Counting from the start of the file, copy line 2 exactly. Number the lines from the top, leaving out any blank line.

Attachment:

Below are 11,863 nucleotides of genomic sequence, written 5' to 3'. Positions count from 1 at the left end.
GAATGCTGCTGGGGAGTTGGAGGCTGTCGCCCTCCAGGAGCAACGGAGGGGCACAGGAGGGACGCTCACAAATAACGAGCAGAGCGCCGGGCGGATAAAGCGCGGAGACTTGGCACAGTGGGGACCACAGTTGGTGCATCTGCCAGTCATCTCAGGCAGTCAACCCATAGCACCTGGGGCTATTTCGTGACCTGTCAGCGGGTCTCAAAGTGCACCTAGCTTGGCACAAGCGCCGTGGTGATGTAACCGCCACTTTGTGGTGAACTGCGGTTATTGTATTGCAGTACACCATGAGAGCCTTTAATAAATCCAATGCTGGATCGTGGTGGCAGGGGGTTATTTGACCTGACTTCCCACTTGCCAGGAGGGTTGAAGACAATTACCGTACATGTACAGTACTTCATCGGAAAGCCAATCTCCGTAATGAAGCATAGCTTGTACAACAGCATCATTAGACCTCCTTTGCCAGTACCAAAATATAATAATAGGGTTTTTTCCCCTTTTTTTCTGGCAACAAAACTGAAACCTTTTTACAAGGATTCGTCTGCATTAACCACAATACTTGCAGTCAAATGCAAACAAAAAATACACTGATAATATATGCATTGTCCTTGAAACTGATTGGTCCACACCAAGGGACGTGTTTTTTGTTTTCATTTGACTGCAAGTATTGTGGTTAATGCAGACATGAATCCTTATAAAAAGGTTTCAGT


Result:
GAATGCTGCTGGGGAGTTGGAGGCTGTCGCCCTCCAGGAGCAACGGAGGGGCACAGGAGGGACGCTCACAAATAACGAGCAGAGCGCCGGGCGGATAAAGCGCGGAGACTTGGCACAGTGGGGACCACAGTTGGTGCATCTGCCAGTCATCTCAGGCAGTCAACCCATAGCACCTGGGGCTATTTCGTGACCTGTCAGCGGGTCTCAAAGTGCACCTAGCTTGGCACAAGCGCCGTGGTGATGTAACCGCCACTTTGTGGTGAACTGCGGTTATTGTATTGCAGTACACCATGAGAGCCTTTAATAAATCCAATGCTGGATCGTGGTGGCAGGGGGTTATTTGACCTGACTTCCCACTTGCCAGGAGGGTTGAAGACAATTACCGTACATGTACAGTACTTCATCGGAAAGCCAATCTCCGTAATGAAGCATAGCTTGTACAACAGCATCATTAGACCTCCTTTGCCAGTACCAAAATATAATAATAGGGTTTTTTCCCCTTTTTTTCTGGCAACAAAACTGAAACCTTTTTACAAGGATTCGTCTGCATTAACCACAATACTTGCAGTCAAATGCAAACAAAAAATACACTGATAATATATGCATTGTCCTTGAAACTGATTGGTCCACACCAAGGGACGTGTTTTTTGTTTTCATTTGACTGCAAGTATTGTGGTTAATGCAGACATGAATCCTTATAAAAAGGTTTCAGT